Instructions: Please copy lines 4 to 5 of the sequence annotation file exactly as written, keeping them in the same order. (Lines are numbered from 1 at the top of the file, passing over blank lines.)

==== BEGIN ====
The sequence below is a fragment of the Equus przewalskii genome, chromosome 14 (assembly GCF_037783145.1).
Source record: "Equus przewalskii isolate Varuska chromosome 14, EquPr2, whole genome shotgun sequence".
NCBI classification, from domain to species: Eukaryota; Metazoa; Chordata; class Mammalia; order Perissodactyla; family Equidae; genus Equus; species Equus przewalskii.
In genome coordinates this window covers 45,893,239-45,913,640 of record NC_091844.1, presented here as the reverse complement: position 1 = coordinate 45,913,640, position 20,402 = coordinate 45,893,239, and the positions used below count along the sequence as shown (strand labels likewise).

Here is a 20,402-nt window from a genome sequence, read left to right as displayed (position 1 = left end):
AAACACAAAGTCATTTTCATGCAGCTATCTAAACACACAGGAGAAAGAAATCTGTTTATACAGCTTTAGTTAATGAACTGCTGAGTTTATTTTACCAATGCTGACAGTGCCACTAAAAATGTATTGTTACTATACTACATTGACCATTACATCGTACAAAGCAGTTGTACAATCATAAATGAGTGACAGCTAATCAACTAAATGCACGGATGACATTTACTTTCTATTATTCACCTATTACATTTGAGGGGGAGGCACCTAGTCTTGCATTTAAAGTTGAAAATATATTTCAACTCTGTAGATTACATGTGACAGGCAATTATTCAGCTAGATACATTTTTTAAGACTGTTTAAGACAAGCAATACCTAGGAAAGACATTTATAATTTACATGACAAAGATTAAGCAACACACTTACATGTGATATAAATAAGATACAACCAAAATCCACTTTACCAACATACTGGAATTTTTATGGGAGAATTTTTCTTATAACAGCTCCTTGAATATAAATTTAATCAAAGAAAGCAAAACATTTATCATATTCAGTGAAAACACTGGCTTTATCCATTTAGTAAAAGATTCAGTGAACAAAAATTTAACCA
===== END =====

In genome coordinates this window covers 45,893,239-45,913,640 of record NC_091844.1, presented here as the reverse complement: position 1 = coordinate 45,913,640, position 20,402 = coordinate 45,893,239, and the positions used below count along the sequence as shown (strand labels likewise).

Here is a 20,402-nt window from a genome sequence, read left to right as displayed (position 1 = left end):